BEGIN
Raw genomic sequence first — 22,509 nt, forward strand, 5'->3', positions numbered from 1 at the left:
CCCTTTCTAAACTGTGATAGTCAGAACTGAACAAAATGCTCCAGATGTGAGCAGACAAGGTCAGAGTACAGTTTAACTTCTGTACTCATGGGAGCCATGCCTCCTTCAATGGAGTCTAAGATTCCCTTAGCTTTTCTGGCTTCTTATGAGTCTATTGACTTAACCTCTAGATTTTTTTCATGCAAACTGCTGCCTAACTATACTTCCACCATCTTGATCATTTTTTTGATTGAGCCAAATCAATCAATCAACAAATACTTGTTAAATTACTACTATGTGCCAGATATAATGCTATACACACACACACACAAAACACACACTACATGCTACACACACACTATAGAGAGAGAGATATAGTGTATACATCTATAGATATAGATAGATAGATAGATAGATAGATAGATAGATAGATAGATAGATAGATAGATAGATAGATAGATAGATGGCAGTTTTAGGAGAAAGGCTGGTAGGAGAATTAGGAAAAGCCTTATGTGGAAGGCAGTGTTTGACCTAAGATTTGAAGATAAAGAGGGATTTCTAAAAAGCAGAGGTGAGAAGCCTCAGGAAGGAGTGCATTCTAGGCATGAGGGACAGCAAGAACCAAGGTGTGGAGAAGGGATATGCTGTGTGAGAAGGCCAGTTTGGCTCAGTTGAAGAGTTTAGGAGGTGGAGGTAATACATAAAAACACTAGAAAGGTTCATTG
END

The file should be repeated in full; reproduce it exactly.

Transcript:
Raw genomic sequence first — 22,509 nt, forward strand, 5'->3', positions numbered from 1 at the left:
CCCTTTCTAAACTGTGATAGTCAGAACTGAACAAAATGCTCCAGATGTGAGCAGACAAGGTCAGAGTACAGTTTAACTTCTGTACTCATGGGAGCCATGCCTCCTTCAATGGAGTCTAAGATTCCCTTAGCTTTTCTGGCTTCTTATGAGTCTATTGACTTAACCTCTAGATTTTTTTCATGCAAACTGCTGCCTAACTATACTTCCACCATCTTGATCATTTTTTTGATTGAGCCAAATCAATCAATCAACAAATACTTGTTAAATTACTACTATGTGCCAGATATAATGCTATACACACACACACACAAAACACACACTACATGCTACACACACACTATAGAGAGAGAGATATAGTGTATACATCTATAGATATAGATAGATAGATAGATAGATAGATAGATAGATAGATAGATAGATAGATAGATAGATAGATAGATAGATGGCAGTTTTAGGAGAAAGGCTGGTAGGAGAATTAGGAAAAGCCTTATGTGGAAGGCAGTGTTTGACCTAAGATTTGAAGATAAAGAGGGATTTCTAAAAAGCAGAGGTGAGAAGCCTCAGGAAGGAGTGCATTCTAGGCATGAGGGACAGCAAGAACCAAGGTGTGGAGAAGGGATATGCTGTGTGAGAAGGCCAGTTTGGCTCAGTTGAAGAGTTTAGGAGGTGGAGGTAATACATAAAAACACTAGAAAGGTTCATTG